“As a result of the post WW2 culture, the 1950’s society policed itself, it was the duty of every citizen to uphold the law.  If you saw someone doing something wrong, it was your duty to stop them and generally everyone did.”

“If you did that nowadays you would be arrested and the criminal’d sue you..”

“Yeah…  you’re told to phone the police and if you do you either get an answerphone or they’ve never got anyone to come out!

“And if they do they’re more likely to arrest you than the villain!

“They do that so you don’t report crime and then their statistics look good for dealing with it.”

“Well I’m not sure that’s exactly true, said Sensei, but I can understand the frustration of those that remember how it was, it wasn’t all good that’s for sure, but sometimes I do feel that they threw the baby out with the bathwater.”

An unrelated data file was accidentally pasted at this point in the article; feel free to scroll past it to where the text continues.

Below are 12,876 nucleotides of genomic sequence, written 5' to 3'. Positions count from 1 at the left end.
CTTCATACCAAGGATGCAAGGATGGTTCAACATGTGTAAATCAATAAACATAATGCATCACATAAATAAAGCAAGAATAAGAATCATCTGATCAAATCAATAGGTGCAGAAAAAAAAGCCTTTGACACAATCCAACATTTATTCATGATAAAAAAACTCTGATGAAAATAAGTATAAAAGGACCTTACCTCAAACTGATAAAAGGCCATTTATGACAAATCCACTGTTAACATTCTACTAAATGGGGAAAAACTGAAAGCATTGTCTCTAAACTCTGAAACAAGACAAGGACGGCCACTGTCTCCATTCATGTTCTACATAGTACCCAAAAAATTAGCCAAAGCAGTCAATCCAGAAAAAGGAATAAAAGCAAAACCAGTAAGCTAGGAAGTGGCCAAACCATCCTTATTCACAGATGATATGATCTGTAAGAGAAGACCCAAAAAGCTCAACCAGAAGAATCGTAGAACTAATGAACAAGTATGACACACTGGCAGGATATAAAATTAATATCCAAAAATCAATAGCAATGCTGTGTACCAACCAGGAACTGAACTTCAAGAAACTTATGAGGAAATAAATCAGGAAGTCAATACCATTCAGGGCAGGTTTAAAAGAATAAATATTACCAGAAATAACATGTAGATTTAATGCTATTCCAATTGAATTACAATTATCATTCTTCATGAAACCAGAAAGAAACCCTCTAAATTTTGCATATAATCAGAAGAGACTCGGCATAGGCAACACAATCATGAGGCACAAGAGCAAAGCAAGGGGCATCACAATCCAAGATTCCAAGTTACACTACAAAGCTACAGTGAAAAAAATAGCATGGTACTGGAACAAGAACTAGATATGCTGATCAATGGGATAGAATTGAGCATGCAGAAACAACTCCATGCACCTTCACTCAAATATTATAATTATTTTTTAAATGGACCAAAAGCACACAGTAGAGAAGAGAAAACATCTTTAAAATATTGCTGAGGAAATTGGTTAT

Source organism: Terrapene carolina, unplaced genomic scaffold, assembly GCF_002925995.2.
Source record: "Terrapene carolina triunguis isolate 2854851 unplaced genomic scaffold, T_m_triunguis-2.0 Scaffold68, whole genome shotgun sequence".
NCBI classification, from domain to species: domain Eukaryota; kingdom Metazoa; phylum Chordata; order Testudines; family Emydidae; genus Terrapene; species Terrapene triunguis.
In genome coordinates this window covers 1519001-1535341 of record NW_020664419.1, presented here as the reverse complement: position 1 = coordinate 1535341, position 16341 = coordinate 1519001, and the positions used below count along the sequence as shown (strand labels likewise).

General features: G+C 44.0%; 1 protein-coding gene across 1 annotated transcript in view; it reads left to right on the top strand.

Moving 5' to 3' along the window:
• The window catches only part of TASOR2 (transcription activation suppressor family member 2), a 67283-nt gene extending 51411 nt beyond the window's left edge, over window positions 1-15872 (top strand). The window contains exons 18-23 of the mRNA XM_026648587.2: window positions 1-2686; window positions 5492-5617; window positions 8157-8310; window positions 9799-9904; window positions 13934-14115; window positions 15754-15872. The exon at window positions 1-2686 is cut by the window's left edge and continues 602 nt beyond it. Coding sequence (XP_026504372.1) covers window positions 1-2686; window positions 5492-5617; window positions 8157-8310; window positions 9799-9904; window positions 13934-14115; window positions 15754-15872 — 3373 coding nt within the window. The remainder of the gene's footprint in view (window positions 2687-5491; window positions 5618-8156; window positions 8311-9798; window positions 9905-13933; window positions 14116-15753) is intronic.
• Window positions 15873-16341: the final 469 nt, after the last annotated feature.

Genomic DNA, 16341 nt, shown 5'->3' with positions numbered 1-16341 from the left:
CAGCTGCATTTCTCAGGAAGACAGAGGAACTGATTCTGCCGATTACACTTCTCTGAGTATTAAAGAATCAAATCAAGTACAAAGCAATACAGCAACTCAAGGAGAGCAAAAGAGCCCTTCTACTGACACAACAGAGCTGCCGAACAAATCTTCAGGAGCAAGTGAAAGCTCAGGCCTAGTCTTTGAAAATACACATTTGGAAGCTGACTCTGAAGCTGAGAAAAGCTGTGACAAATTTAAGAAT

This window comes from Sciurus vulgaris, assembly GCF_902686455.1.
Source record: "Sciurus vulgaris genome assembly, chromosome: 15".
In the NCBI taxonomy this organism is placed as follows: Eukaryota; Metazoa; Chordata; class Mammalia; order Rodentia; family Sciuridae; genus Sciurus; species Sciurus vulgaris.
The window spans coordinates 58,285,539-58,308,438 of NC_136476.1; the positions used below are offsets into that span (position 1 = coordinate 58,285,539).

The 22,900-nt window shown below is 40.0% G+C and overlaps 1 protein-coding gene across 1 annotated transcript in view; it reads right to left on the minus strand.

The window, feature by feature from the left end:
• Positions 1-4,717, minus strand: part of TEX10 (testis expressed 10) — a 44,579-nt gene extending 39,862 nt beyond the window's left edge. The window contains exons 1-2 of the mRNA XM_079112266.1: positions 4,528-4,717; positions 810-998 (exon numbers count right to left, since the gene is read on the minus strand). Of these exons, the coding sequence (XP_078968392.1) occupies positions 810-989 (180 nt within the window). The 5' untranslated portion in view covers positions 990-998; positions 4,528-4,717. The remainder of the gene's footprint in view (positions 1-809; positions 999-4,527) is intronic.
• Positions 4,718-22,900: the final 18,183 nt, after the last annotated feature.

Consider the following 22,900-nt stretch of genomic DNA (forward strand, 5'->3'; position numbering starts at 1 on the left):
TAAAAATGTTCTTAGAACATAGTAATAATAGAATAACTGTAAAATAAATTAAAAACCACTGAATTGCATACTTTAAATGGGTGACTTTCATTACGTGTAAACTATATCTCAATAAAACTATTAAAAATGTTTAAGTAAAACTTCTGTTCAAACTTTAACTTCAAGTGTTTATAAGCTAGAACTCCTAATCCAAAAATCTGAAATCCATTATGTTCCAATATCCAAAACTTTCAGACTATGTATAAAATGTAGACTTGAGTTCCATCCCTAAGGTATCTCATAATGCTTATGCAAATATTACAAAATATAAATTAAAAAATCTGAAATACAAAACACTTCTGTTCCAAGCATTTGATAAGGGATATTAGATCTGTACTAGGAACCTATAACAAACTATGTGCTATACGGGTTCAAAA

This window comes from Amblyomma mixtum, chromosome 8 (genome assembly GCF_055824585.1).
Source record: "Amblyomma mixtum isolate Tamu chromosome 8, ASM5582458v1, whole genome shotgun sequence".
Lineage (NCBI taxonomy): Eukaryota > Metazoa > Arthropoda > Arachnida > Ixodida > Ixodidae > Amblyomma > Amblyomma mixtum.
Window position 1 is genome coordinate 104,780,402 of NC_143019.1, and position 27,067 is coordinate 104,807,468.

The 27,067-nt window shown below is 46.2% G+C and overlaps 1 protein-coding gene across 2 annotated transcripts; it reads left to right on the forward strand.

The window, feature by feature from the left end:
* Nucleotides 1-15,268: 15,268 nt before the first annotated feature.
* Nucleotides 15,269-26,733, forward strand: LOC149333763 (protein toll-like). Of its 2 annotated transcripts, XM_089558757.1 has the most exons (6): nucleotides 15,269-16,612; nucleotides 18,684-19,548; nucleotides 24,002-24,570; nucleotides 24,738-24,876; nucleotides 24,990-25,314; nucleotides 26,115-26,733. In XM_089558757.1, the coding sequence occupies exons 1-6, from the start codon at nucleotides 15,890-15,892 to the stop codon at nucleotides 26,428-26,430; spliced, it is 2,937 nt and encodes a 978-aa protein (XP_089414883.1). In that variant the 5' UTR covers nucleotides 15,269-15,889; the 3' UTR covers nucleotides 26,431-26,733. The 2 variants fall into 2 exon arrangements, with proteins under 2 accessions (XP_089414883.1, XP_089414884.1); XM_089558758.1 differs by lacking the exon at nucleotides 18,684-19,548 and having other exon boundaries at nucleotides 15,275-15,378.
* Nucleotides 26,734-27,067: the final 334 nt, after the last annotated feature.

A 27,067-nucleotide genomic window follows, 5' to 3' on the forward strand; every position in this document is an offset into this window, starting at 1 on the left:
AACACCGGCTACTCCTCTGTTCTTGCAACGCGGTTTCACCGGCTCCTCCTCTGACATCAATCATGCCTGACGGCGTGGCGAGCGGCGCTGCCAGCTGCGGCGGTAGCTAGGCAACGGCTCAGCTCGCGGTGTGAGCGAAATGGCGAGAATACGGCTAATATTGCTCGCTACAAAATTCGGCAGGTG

“In society in general, or in the Martial Arts sensei?”

“Both really, we don’t seem to have the knack of keeping the good and getting rid of the bad, modern society seems to breed cowards and lean on (and blame) authority instead of taking responsibility for itself.  In the same way, martial arts seem to focus on the systems and not the individual people.  When they fail, students blame the system or teacher and the system and teacher seem to be able to manipulate the students more easily because they are weaker.”

Sensei had that far away look in his eyes, “gone are the days that you could tell the difference between the heroes and villains, when you were judged by what you could do rather than what you said, when the colour of your belt had to be matched by your ability, when the people were strong and the system supported them, when friendship was unconditional, agreements were made on a handshake, when a CD was an LP, when a rucksack was a haversack, when gay meant happy and your word was your bond.”

“Sensei, we’ve moved forward since then and progressed…..  we’ve got technology, transport, satellite television, DVD’s, video’s overseas travel, we know much more than we did then…”

“ I wonder…… mmmmm…. Do we?”